Asset Prices and the Macroeconomy
Friday, Jan. 6, 2017 3:15 PM – 5:15 PM
- Chair: Athanasios Orphanides, Massachusetts Institute of Technology
Stock Price Booms and Expected Capital Gains
AbstractThe booms and busts in U.S. stock prices over the post-war period can to a large extent be explained by fluctuations in investors subjective capital gains expectations. Survey measures of these expectations display excessive optimism at market peaks and excessive pessimism at market troughs. Formally incorporating subjective price beliefs into an otherwise standard asset pricing model with utility maximizing investors, we show how subjective belief dynamics can temporarily delink stock prices from their fundamental value and give rise to asset price booms that ultimately result in a price bust. The model quantitatively replicates (1) the volatility of stock prices and (2) the positive correlation between the price dividend ratio and expected returns observed in survey data. We show that models imposing objective or rational price expectations cannot simultaneously account for both facts. Our findings imply that large parts of U.S. stock price fluctuations are not due to standard fundamental forces, instead result from self-reinforcing belief dynamics triggered by these fundamentals.
Credit-Market Sentiment and the Business Cycle
AbstractUsing U.S. data from 1929 to 2013, we show that elevated credit-market sentiment in year t – 2 is associated with a decline in economic activity in years t and t + 1. Underlying this result is the existence of predictable mean reversion in credit-market conditions. That is, when our sentiment proxies indicate that credit risk is aggressively priced, this tends to be followed by a subsequent widening of credit spreads, and the timing of this widening is, in turn, closely tied to the onset of a contraction in economic activity. Exploring the mechanism, we find that buoyant credit-market sentiment in year t – 2 also forecasts a change in the composition of external finance: net debt issuance falls in year t, while net equity issuance increases, patterns consistent with the reversal in credit-market conditions leading to an inward shift in credit supply. Unlike much of the current literature on the role of financial frictions in macroeconomics, this paper suggests that time-variation in expected returns to credit market investors can be an important driver of economic fluctuations.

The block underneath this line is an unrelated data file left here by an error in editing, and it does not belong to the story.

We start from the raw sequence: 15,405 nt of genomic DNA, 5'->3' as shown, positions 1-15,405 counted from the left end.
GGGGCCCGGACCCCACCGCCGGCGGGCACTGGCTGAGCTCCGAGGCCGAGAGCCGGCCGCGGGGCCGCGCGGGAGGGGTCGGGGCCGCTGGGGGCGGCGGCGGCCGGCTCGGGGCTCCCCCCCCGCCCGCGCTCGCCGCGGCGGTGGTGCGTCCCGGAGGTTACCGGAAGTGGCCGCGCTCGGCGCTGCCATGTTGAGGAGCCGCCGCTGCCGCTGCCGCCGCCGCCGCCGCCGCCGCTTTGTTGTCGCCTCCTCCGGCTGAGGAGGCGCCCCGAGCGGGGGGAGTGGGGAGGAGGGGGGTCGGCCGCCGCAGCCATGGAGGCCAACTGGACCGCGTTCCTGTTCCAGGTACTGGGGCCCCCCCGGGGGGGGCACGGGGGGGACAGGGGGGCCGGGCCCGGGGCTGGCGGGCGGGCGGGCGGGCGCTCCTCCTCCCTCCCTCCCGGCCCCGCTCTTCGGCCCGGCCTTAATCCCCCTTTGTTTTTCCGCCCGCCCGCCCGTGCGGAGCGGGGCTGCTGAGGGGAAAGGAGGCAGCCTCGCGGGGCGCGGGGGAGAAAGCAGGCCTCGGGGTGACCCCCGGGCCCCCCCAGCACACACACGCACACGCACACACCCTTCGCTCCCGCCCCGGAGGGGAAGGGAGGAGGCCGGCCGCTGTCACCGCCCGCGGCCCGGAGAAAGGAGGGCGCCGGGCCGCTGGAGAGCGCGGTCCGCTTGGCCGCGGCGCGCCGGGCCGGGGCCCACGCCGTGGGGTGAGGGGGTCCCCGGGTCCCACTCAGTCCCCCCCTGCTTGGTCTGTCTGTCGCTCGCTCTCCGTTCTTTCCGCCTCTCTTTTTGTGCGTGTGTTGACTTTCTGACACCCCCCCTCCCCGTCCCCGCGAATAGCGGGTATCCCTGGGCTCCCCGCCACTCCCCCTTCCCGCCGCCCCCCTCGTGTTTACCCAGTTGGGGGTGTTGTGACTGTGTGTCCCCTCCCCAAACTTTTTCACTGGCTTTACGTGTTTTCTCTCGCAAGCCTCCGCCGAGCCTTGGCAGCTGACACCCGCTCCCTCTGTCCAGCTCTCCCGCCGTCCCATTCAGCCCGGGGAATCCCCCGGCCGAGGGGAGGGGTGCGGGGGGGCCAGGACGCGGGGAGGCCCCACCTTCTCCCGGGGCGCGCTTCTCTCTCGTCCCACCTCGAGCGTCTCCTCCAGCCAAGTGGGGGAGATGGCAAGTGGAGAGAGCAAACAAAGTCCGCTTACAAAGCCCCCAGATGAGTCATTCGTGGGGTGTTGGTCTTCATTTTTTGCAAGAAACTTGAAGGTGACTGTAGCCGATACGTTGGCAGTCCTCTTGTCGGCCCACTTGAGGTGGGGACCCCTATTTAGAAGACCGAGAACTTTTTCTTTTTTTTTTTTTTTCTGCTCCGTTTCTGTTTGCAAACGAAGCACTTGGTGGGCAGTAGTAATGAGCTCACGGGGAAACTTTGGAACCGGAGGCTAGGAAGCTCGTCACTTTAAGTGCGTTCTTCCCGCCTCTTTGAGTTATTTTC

Relative Excess Bond Premium, Economic Activity and Fragmentation
AbstractUsing either yield-to-maturity spreads or asset swap spreads for 2345 Eurobonds across euro area non-fi nancial industries, we estimate a market-wide relative excess bond premium - a proxy for market sentiment -, which can predict real economic activity, the stock market and survey-based economic sentiment. This premium was highly negative between March 2003 and June 2007 in all bond segments and turned positive since then up to the launch of the 3-years long term re finincing operations in December 2011, predicting the financial crisis and the two recessions. Finally, using the countries excess bond premia, we find that fragmentation risk increased sharply after Lehmans bankruptcy and during the sovereign debt crisis.
- E4 - Money and Interest Rates
- G1 - Asset Markets and Pricing